Derm Appeal Blog

Vitiligo, a chronic autoimmune disorder characterized by the loss of skin pigmentation, affects approximately 70 million people worldwide. Beyond being a dermatological condition having a profound impact on an individual’s quality of life and self-esteem, it has also long been a challenge for health care professionals to manage effectively. However, despite there being no cure, recent years have seen significant advancements in the understanding of vitiligo’s pathogenesis and paved the way for a wider range of treatment options.

Vitiligo Treatment Options

The selection of appropriate treatment options for vitiligo depends on several factors, including the specific type of vitiligo, its extent and distribution, patient demographics, and the desired therapeutic goals. In some cases, the main aim may be to stop the progression of existing spots and patches and prevent new ones from appearing. At other times, the primary goal could be to promote repigmentation.

Additionally, to some extent, the specific type of vitiligo will also have a say in dictating the treatment approach. For those with localized or segmental vitiligo, topical therapies may be appropriate, whereas it may be more beneficial for those with widespread vitiligo to opt for systemic treatments or phototherapy.

Regardless of the treatment type, the management of vitiligo requires a multifaceted approach, and dermatologists must work with their patients to find the strategies that best suit their individual needs and circumstances.

Topical Therapies

The use of topical corticosteroids and calcineurin inhibitors like tacrolimus and pimecrolimus have long been used as first-line treatments for vitiligo. They work to reduce the inflammation in the skin, thereby slowing down the pigmentation loss.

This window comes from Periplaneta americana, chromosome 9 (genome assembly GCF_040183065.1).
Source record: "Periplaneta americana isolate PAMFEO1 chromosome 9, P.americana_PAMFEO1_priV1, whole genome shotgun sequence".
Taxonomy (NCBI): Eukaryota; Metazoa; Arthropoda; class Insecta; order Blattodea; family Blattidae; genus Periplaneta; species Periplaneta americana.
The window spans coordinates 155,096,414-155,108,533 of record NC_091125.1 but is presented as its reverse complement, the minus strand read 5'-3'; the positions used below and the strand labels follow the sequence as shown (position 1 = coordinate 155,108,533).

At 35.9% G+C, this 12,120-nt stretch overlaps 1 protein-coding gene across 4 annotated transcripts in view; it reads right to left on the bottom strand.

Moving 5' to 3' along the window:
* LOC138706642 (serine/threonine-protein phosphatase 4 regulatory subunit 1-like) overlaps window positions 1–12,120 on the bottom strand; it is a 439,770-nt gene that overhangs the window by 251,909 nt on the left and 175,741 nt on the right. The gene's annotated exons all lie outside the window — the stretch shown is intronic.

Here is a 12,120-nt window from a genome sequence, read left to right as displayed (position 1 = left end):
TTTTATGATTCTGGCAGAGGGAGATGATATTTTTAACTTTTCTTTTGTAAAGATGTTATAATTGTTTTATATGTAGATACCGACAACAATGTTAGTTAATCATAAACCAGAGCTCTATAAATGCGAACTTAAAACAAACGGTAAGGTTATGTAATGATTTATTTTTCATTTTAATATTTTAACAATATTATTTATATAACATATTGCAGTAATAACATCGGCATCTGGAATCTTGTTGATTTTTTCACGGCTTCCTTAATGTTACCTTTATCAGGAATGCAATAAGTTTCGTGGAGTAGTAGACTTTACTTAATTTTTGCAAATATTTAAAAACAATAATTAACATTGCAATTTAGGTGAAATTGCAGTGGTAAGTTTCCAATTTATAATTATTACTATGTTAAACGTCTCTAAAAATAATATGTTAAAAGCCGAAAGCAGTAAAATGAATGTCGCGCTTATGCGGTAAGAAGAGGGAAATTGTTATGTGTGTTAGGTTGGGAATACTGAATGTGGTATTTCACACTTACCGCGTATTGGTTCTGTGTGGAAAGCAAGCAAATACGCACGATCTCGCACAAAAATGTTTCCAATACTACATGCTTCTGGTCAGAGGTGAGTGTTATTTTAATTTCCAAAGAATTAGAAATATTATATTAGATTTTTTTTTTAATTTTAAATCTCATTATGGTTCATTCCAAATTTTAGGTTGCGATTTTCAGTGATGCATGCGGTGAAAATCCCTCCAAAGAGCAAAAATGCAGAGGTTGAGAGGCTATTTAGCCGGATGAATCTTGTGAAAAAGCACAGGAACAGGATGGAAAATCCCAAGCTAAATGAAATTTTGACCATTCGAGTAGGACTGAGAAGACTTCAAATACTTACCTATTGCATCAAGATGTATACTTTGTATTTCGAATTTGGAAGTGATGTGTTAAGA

These topical treatments are often considered first-line due to their efficacy, safety profile, as well as the fact that they are relatively low risk when it comes to side effects compared to other types of treatments. That said, their overall success may vary depending on factors such as the extent and duration of vitiligo, skin type, and the individual’s response to treatment.


Phototherapy is believed to be an effective treatment for vitiligo as it is able to stimulate repigmentation of the skin.  According to the International Vitiligo Task Force (IVTF), narrowband UVB therapy (NB-UVB) is the preferred first-line therapy for widespread or rapidly progressive vitiligo. They recommend early initiation of NB-UVB as it has the ability to halt disease activity.

Excimer lasers, which use highly focused and precise beams of UVB, are also a good option for localized vitiligo. It is also useful for pediatric patients who cannot tolerate undergoing treatment in a phototherapy booth. During a 2022 study by Sumit Sethi and Nanette B. Silverberg, MD, published in the Journal of Drugs in Dermatology, authors examined the use of excimer laser in pediatric patients with vitiligo and found that repigmentation was noted to be retained in 80% of facial, 40% of the body, and 20% of extremity lesions during the average follow up time of 3.38 years.

Surgical Interventions

Surgical therapy is also an option for vitiligo with the goal of transplanting functional melanocytes to the depigmented area to cause repigmentation.

Systemic Therapies